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Three tips to ensure remote policies work for everyone involved 

People around the world are increasingly searching for jobs with terms like “remote,” “telecommute” and “work from home.” In fact, according to new research from the Indeed Hiring Lab, searches for these terms in the U.S. are up 32% since last July.

As flexible work arrangements become more and more popular, there’s little doubt that for some job seekers, the amount of work flexibility can be a deal breaker when accepting a job offer.  

However, while flexibility is a hot term in the world of job search, some major firms such as IBM, Yahoo and Aetna have begun to limit their remote work programs, citing (among other reasons) the need to boost collaboration across teams.

But rising interest in working remotely could mean that these companies face an uphill struggle as they try to roll back these programs.

In his latest column for SHRM, Paul Wolfe, SVP of Human Resources at Indeed, takes a look at the question, highlighting how flexible arrangements can help businesses attract top talent.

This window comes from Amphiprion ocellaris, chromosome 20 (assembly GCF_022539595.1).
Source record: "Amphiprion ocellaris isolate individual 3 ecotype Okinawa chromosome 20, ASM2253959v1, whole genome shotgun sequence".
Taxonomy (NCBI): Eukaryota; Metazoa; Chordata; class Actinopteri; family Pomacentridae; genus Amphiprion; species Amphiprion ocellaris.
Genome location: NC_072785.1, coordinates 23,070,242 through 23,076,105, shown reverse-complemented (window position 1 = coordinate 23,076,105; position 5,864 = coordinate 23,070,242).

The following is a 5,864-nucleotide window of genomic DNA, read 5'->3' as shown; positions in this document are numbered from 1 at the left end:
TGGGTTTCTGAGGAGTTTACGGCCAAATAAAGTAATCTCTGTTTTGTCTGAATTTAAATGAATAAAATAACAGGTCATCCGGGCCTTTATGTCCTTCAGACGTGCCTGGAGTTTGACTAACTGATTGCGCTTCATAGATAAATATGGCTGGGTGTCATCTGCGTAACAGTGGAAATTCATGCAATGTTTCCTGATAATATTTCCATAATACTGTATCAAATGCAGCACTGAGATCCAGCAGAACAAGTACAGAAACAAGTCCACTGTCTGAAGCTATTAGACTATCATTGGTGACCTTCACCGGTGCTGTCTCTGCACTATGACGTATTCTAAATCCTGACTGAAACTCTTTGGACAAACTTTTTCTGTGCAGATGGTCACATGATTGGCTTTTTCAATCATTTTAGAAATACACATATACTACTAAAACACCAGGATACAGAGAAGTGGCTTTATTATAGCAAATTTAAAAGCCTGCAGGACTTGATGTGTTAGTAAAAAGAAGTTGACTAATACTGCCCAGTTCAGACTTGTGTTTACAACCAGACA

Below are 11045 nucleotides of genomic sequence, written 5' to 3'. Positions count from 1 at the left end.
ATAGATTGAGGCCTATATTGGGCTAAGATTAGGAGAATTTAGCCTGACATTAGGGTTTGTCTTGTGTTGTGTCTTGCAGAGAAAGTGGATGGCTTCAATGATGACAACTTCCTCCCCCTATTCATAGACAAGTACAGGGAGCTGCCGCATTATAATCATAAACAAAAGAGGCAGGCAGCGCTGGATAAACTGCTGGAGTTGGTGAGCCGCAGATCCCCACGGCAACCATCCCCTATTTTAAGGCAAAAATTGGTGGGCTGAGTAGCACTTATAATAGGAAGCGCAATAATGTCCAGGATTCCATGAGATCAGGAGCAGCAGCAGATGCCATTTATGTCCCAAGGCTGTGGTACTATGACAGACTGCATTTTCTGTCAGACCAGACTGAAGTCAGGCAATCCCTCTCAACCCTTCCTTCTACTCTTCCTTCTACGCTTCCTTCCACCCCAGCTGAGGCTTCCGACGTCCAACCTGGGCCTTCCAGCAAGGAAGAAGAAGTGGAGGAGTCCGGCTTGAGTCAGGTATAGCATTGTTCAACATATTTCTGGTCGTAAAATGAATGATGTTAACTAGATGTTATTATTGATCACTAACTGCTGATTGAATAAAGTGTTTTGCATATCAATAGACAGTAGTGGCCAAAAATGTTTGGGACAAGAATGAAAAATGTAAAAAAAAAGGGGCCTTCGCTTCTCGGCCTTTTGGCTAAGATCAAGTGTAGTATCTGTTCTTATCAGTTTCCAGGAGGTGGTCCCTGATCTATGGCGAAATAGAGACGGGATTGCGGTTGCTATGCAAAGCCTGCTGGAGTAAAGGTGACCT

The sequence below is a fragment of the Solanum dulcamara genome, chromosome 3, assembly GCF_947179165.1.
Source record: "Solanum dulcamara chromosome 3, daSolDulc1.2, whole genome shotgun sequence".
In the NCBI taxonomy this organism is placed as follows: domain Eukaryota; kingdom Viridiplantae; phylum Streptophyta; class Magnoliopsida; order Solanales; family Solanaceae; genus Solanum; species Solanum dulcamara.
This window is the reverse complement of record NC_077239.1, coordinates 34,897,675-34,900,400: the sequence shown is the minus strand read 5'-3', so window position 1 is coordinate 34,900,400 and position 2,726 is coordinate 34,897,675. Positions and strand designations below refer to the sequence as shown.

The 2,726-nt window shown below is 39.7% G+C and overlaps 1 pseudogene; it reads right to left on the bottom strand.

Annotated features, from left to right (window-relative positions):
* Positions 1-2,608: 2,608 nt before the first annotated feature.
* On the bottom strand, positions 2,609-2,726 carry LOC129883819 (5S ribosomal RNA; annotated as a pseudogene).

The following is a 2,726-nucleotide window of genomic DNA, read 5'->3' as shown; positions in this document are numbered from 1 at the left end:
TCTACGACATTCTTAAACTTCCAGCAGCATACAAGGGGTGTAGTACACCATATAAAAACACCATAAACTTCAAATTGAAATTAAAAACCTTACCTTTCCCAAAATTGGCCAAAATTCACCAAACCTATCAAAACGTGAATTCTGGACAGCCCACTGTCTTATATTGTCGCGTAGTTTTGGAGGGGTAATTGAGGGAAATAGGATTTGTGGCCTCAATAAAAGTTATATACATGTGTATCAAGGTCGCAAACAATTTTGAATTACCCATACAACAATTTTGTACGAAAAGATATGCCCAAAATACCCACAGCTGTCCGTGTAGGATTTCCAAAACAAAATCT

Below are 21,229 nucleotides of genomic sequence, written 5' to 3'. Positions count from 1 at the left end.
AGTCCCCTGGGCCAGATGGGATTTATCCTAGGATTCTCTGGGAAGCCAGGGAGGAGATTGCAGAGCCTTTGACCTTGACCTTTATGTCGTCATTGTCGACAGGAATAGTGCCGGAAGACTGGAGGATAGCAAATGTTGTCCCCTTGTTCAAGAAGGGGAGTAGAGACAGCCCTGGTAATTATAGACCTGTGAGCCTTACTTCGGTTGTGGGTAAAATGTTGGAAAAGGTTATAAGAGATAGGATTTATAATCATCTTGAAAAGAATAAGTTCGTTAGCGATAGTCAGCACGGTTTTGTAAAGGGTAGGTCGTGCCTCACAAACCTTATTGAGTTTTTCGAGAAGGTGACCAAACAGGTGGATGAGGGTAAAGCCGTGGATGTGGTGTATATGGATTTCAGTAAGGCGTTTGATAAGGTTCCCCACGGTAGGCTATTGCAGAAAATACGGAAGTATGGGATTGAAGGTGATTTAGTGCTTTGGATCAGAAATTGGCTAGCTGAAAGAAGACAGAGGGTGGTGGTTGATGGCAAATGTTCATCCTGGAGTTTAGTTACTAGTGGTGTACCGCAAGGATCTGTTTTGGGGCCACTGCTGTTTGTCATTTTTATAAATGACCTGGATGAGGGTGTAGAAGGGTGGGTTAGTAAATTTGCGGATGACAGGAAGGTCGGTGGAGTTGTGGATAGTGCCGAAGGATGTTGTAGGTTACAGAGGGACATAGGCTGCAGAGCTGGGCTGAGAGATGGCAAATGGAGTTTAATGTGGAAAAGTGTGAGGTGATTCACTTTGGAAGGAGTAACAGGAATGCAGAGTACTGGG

The tricky part is making sure that remote policies work for everyone involved. How to do this? Wolfe has three top tips from our experience at Indeed:

1. Hire carefully:  “We all want employees who are self-starters and doers, but these qualities are even more important for remote work. Then, trust the people you’ve hired to do their job.”

2. Leverage technology: “Use technology to stay in contact and keep remote workers looped in. Today, there are technologies for everything from video conferencing and group chat rooms to document sharing platforms.”

3. “Make sure everyone feels involved. Employ processes to maintain good communication between team members, including weekly update meetings, regular one-on-ones with managers and a weekly 'pipeline' report to make sure projects are on track and employees are on task.”

Read Paul’s complete article at SHRM.

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